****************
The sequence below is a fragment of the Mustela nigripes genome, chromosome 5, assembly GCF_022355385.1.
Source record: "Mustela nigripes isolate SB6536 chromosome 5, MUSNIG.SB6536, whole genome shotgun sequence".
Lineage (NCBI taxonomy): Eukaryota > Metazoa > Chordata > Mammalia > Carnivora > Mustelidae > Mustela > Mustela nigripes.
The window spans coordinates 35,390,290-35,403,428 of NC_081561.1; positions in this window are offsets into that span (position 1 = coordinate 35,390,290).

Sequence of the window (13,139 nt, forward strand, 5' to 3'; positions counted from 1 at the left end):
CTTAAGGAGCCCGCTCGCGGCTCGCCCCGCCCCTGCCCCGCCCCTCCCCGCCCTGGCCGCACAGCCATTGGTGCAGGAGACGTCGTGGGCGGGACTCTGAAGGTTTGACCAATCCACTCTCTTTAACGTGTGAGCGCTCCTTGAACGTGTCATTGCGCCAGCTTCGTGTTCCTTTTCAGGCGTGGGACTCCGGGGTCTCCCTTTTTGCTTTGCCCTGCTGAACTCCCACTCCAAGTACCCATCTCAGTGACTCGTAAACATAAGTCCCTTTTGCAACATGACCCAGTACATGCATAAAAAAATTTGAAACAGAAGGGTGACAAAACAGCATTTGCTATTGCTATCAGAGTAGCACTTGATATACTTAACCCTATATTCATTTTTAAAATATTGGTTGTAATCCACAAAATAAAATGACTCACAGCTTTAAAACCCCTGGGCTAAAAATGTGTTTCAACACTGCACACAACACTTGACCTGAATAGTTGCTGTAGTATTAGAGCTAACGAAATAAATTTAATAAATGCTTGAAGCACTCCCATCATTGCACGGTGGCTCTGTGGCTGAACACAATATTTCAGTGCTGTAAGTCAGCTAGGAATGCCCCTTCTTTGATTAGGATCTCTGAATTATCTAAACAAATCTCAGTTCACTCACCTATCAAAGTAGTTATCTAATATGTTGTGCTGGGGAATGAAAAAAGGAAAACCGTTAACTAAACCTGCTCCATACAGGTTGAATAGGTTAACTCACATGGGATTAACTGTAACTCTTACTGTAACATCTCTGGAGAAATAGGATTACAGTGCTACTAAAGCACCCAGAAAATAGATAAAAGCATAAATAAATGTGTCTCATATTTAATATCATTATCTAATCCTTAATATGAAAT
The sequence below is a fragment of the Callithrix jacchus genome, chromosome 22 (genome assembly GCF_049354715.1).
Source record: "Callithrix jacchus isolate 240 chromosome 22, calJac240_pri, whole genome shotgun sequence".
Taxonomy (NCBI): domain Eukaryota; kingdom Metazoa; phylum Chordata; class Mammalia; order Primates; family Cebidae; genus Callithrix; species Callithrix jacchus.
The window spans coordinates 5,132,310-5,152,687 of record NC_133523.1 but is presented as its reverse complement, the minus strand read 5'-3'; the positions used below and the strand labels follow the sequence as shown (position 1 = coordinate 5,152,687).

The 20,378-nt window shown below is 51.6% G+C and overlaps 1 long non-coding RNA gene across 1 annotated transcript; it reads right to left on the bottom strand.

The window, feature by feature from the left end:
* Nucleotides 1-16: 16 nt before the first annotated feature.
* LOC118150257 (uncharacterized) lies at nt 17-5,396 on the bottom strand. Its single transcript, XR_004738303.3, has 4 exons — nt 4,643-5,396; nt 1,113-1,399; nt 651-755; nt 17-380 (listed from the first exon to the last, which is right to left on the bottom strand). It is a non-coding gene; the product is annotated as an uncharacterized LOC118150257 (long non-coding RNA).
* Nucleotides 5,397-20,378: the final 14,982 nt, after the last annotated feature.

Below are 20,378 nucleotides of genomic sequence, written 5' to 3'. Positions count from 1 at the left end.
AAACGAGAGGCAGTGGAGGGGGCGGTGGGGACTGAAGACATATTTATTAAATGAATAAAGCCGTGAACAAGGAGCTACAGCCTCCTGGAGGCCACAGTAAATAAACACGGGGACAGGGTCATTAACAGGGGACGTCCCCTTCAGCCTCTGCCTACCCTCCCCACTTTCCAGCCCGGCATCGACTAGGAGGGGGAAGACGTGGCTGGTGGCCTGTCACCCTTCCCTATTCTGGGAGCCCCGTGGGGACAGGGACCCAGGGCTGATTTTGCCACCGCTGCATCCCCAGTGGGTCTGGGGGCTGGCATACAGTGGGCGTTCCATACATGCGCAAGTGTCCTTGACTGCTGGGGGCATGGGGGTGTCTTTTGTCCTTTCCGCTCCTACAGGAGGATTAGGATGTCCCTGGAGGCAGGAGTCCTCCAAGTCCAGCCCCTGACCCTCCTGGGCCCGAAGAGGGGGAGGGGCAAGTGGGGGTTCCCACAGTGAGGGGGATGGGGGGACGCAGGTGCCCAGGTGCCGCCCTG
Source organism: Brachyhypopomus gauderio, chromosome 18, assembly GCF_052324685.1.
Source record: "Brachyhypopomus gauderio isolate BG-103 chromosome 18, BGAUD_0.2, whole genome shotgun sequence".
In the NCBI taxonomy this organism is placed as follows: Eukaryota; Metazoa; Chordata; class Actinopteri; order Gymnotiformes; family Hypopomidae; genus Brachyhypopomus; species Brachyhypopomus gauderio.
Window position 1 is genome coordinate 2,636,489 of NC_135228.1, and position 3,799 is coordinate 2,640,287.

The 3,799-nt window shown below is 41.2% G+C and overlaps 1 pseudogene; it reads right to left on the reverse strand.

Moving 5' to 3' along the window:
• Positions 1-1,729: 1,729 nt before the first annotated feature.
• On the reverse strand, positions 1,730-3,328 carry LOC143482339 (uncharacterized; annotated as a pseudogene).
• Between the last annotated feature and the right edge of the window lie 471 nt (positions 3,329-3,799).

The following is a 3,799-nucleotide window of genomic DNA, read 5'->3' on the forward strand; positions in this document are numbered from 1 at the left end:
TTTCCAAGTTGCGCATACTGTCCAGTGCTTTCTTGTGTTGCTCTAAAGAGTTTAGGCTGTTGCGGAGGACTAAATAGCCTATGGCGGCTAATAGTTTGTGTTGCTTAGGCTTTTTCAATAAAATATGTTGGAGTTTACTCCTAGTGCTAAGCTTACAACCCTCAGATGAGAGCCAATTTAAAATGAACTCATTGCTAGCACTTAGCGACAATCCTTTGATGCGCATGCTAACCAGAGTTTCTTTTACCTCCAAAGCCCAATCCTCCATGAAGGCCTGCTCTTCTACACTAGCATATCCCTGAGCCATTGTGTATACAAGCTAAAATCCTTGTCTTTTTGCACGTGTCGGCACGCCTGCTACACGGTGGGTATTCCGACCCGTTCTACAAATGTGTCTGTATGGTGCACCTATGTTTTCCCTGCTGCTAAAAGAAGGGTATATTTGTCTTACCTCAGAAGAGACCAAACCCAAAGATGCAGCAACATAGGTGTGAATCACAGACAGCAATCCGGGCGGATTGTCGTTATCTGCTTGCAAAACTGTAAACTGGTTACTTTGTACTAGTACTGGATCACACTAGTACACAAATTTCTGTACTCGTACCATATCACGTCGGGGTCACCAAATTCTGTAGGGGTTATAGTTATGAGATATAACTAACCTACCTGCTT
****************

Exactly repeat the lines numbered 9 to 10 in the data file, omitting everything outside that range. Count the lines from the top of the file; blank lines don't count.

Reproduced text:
Taxonomy (NCBI): domain Eukaryota; kingdom Metazoa; phylum Chordata; class Mammalia; order Primates; family Cebidae; genus Callithrix; species Callithrix jacchus.
The window spans coordinates 5,132,310-5,152,687 of record NC_133523.1 but is presented as its reverse complement, the minus strand read 5'-3'; the positions used below and the strand labels follow the sequence as shown (position 1 = coordinate 5,152,687).